Table of contents: VOL. 15, NO. 4 - May 1, 2005
Entrepreneurs discover a huge, underserved market: the nearly 50 million Americans with disabilities. (more)

Two decades after the Jarvik-7--and all its problems--a medical research firm has quietly designed an artificial heart that actually works. (more)
Dave LongCEO » Screenlife (more)
A specially staffed urban day-care center helps medically fragile tots.Michelle Bunting and Beverlyn Grissom/Mercer County Children's Medical Daycare, Mercerville, N.J. (more)
An employment agency profits by finding jobs for workers with disabilities.Stacey Strother/Diversity Services, New York City (more)
An entrepreneur finds an inexpensive way to make small firms accessible.Patrick Hughes/Inclusion Solutions, Chicago (more)
One entrepreneur tells how he is fighting the odds to recover from a devastating swimming accident. (more)
A pioneer's new products help readers who are blind or dyslexic.Ray Kurzweil/Kurzweil Educational Systems, Bedford, Mass. (more)
They support the law's aims but find it vaguely written and hard to comply with. (more)
A diver's struggle with schizophrenia inspires a thriving magazine.William MacPhee/Schizophrenia Digest, Buffalo (more)
Instead of throwing outdated computer equipment into landfills, one entrepreneur converts it to cash. (more)
If you want to attract customers in an increasingly competitive world, it helps to tell tales about your products. Just make sure your lie is true. (more)
Forget expensive consultants and therapists. When I need counselor just want to vent-I turn to my network of other entrepreneurs. (more)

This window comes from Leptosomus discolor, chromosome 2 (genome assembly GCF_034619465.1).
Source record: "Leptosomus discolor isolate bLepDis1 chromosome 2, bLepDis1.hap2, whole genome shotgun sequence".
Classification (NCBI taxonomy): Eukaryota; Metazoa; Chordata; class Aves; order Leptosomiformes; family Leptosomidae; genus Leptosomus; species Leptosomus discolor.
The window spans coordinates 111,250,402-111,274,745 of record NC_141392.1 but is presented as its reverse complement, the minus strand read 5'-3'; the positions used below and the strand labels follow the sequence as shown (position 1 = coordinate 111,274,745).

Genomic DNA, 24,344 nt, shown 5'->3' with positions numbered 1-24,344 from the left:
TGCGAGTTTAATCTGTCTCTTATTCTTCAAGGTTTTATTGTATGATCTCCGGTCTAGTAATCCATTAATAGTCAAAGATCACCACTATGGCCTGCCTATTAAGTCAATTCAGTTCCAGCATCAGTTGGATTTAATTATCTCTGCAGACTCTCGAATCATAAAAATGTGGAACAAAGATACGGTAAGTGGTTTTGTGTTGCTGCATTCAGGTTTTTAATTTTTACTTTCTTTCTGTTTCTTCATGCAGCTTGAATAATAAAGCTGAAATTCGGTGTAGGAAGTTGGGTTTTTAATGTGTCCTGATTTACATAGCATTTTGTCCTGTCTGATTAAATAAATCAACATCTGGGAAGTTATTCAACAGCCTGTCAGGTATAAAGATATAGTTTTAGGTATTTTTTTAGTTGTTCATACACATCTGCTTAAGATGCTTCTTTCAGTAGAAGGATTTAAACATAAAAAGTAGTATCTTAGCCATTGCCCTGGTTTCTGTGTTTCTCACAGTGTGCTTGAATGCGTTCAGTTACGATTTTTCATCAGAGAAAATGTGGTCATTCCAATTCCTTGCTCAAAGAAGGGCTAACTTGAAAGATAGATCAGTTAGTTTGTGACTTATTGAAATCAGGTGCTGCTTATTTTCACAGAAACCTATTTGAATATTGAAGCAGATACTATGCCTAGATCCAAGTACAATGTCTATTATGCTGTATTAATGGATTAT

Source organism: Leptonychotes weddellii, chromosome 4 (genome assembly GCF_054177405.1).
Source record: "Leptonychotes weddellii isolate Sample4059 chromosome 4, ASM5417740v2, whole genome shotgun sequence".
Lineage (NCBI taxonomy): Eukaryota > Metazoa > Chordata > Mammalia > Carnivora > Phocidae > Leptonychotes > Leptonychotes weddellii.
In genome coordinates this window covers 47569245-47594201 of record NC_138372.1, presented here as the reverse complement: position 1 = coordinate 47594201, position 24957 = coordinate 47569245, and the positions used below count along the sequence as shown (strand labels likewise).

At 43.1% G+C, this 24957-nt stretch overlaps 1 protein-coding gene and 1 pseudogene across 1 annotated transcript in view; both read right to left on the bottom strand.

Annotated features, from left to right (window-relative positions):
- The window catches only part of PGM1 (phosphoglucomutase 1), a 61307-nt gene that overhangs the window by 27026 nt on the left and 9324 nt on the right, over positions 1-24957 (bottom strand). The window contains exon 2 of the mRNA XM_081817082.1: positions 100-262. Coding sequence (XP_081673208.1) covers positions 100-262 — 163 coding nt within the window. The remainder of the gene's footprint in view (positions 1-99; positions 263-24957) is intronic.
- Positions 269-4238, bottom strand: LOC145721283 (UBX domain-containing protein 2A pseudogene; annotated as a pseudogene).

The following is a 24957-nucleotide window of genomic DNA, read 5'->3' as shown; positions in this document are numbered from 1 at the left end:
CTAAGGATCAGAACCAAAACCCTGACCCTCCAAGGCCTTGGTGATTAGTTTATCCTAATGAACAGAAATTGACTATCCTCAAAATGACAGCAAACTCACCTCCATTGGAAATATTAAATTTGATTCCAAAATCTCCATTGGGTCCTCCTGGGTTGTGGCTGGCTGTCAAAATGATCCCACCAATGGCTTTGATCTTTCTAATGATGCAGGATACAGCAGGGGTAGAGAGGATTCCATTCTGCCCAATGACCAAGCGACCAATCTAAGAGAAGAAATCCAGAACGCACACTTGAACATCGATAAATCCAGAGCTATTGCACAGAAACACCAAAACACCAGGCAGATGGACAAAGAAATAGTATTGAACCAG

One entrepreneur has a novel way to direct your investments toward fighting illnesses. (more)
A California developer uses new technology to find underpriced houses in dodgy neighborhoods. What's more, he says, he's reviving the inner city. (more)
New services help small suppliers avoid expensive errors when they tangle with the complex shipping and billing systems of giant retail chains. (more)
A Midwestern theater troupe wants to become an international sensation. (more)
One year after its makeover, a D.C. food store chain is going strong. (more)
An upstart technology company is helping baseball teams manage their most valuable resource: talent. (more)
Off Hours
Gifts for dads and grads made by small businesses. (more)

A real estate mogul backs an arts program for kids. (more)
Wild-pig hunting on a private ranch one hour's drive from Los Angeles. (more)
Part One
An army of undocumented workers is making it tough for legit businesses to compete. The coming crackdown could be even worse. (more)

He founded Habitat for Humanity, then clashed bitterly with its board. (more)
When I passed our increased costs on to customers, I didn't expect them to take it so well. (more)
If you think running a business is hard, try doing it on one leg. (more)

The Edge
Unless you're as lucky as the Klebecks, you must plot to win the favor of a big CEO. (more)
Entrepreneurs are finding that creating eco-friendly offices costs a bit more up front but can deliver lasting benefits. |more|
More cities are requiring restaurants to tell customers how much fat is in that burger. Smart business owners are embracing the trend. |more|
At the Bitter End, some of the world's best sailors take amateurs - including many entrepreneurs - on a wild ride. |more|
FSB's makeover squad helps a shoemaking couple chart a growth plan. |more|
Facing a dwindling supply of American tech workers, employers struggle to hire skilled foreigners. |more|